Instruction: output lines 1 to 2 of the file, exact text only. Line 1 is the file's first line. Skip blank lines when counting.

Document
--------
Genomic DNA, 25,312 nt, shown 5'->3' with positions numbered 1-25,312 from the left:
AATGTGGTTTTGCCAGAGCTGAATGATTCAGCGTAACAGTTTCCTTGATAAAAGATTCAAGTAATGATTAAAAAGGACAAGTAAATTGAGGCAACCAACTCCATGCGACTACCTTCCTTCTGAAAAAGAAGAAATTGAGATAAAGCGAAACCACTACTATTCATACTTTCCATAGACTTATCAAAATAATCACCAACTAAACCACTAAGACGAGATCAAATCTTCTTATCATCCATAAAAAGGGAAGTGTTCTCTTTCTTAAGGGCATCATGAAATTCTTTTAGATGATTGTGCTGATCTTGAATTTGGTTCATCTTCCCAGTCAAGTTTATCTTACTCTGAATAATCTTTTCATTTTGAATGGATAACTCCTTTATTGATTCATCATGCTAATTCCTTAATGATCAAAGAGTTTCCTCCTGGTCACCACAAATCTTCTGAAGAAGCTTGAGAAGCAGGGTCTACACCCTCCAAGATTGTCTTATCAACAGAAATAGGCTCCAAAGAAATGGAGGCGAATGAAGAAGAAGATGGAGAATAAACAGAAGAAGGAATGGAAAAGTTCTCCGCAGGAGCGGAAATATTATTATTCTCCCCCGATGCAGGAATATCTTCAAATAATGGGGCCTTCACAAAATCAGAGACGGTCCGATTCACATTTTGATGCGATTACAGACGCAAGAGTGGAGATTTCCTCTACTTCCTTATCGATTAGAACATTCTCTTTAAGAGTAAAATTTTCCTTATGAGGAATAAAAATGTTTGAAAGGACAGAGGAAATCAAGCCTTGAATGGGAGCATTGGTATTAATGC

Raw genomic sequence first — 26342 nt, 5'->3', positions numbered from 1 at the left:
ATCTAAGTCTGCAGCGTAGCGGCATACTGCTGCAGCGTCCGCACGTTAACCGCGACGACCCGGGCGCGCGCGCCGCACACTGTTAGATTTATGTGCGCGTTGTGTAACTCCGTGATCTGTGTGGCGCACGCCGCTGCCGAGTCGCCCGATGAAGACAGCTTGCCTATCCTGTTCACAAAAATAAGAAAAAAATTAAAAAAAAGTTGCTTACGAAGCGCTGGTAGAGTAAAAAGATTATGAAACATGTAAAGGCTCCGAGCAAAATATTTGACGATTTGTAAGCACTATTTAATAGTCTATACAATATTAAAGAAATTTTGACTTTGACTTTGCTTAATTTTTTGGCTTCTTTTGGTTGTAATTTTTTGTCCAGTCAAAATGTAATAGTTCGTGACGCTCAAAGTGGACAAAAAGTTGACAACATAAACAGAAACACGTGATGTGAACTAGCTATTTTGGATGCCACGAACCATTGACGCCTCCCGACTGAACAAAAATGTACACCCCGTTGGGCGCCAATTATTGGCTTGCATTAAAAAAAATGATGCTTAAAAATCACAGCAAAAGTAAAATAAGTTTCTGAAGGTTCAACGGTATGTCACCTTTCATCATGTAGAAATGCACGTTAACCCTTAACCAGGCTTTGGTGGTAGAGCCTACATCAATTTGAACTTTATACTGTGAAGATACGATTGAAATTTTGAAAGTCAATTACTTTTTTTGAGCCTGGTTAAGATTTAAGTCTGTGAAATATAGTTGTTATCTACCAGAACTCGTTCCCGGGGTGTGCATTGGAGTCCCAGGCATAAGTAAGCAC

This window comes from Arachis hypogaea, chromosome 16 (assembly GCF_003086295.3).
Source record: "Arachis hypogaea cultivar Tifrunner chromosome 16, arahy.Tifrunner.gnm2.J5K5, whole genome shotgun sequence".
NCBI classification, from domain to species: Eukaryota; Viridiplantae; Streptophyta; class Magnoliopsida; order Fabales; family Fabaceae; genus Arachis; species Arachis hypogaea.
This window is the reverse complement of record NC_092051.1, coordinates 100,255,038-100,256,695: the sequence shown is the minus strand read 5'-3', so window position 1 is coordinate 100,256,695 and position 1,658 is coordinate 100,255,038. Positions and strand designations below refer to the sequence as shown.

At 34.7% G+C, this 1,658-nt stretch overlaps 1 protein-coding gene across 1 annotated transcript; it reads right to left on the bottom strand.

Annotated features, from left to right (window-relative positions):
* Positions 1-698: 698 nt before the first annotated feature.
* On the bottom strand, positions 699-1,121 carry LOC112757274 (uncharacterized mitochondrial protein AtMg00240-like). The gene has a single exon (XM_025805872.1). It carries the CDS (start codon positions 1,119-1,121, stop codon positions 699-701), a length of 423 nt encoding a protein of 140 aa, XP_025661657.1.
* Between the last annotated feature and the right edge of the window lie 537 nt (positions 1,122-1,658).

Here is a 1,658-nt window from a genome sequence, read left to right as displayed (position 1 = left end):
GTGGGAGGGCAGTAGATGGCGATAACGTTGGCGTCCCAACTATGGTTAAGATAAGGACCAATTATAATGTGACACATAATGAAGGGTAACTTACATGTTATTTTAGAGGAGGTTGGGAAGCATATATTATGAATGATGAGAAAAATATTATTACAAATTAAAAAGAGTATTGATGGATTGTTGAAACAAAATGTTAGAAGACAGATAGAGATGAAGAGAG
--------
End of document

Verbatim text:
Genomic DNA, 25,312 nt, shown 5'->3' with positions numbered 1-25,312 from the left:
AATGTGGTTTTGCCAGAGCTGAATGATTCAGCGTAACAGTTTCCTTGATAAAAGATTCAAGTAATGATTAAAAAGGACAAGTAAATTGAGGCAACCAACTCCATGCGACTACCTTCCTTCTGAAAAAGAAGAAATTGAGATAAAGCGAAACCACTACTATTCATACTTTCCATAGACTTATCAAAATAATCACCAACTAAACCACTAAGACGAGATCAAATCTTCTTATCATCCATAAAAAGGGAAGTGTTCTCTTTCTTAAGGGCATCATGAAATTCTTTTAGATGATTGTGCTGATCTTGAATTTGGTTCATCTTCCCAGTCAAGTTTATCTTACTCTGAATAATCTTTTCATTTTGAATGGATAACTCCTTTATTGATTCATCATGCTAATTCCTTAATGATCAAAGAGTTTCCTCCTGGTCACCACAAATCTTCTGAAGAAGCTTGAGAAGCAGGGTCTACACCCTCCAAGATTGTCTTATCAACAGAAATAGGCTCCAAAGAAATGGAGGCGAATGAAGAAGAAGATGGAGAATAAACAGAAGAAGGAATGGAAAAGTTCTCCGCAGGAGCGGAAATATTATTATTCTCCCCCGATGCAGGAATATCTTCAAATAATGGGGCCTTCACAAAATCAGAGACGGTCCGATTCACATTTTGATGCGATTACAGACGCAAGAGTGGAGATTTCCTCTACTTCCTTATCGATTAGAACATTCTCTTTAAGAGTAAAATTTTCCTTATGAGGAATAAAAATGTTTGAAAGGACAGAGGAAATCAAGCCTTGAATGGGAGCATTGGTATTAATGC